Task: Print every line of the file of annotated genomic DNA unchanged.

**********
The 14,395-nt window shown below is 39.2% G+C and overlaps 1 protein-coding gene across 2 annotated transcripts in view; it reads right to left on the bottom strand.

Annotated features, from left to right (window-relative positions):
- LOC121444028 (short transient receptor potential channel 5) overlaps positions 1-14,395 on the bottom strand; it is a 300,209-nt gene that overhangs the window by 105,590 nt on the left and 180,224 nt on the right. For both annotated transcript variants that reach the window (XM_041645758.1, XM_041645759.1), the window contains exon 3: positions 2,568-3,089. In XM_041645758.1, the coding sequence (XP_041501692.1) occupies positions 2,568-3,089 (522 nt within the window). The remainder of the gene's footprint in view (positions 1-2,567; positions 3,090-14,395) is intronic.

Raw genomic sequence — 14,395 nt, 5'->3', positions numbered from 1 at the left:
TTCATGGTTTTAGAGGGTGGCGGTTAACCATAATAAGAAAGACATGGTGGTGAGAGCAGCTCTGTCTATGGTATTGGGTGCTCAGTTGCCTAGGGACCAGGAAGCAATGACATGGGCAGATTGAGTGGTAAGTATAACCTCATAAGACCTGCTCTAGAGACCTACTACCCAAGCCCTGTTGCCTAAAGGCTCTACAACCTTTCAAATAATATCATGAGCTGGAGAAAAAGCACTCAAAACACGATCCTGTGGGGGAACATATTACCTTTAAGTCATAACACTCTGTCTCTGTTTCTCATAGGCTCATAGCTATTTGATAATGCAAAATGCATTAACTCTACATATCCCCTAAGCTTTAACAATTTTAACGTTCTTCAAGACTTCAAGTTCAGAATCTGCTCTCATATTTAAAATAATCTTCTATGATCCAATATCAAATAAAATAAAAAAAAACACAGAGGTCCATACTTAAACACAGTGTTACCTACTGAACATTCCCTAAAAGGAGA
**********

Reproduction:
The 14,395-nt window shown below is 39.2% G+C and overlaps 1 protein-coding gene across 2 annotated transcripts in view; it reads right to left on the bottom strand.

Annotated features, from left to right (window-relative positions):
- LOC121444028 (short transient receptor potential channel 5) overlaps positions 1-14,395 on the bottom strand; it is a 300,209-nt gene that overhangs the window by 105,590 nt on the left and 180,224 nt on the right. For both annotated transcript variants that reach the window (XM_041645758.1, XM_041645759.1), the window contains exon 3: positions 2,568-3,089. In XM_041645758.1, the coding sequence (XP_041501692.1) occupies positions 2,568-3,089 (522 nt within the window). The remainder of the gene's footprint in view (positions 1-2,567; positions 3,090-14,395) is intronic.

Raw genomic sequence — 14,395 nt, 5'->3', positions numbered from 1 at the left:
TTCATGGTTTTAGAGGGTGGCGGTTAACCATAATAAGAAAGACATGGTGGTGAGAGCAGCTCTGTCTATGGTATTGGGTGCTCAGTTGCCTAGGGACCAGGAAGCAATGACATGGGCAGATTGAGTGGTAAGTATAACCTCATAAGACCTGCTCTAGAGACCTACTACCCAAGCCCTGTTGCCTAAAGGCTCTACAACCTTTCAAATAATATCATGAGCTGGAGAAAAAGCACTCAAAACACGATCCTGTGGGGGAACATATTACCTTTAAGTCATAACACTCTGTCTCTGTTTCTCATAGGCTCATAGCTATTTGATAATGCAAAATGCATTAACTCTACATATCCCCTAAGCTTTAACAATTTTAACGTTCTTCAAGACTTCAAGTTCAGAATCTGCTCTCATATTTAAAATAATCTTCTATGATCCAATATCAAATAAAATAAAAAAAAACACAGAGGTCCATACTTAAACACAGTGTTACCTACTGAACATTCCCTAAAAGGAGA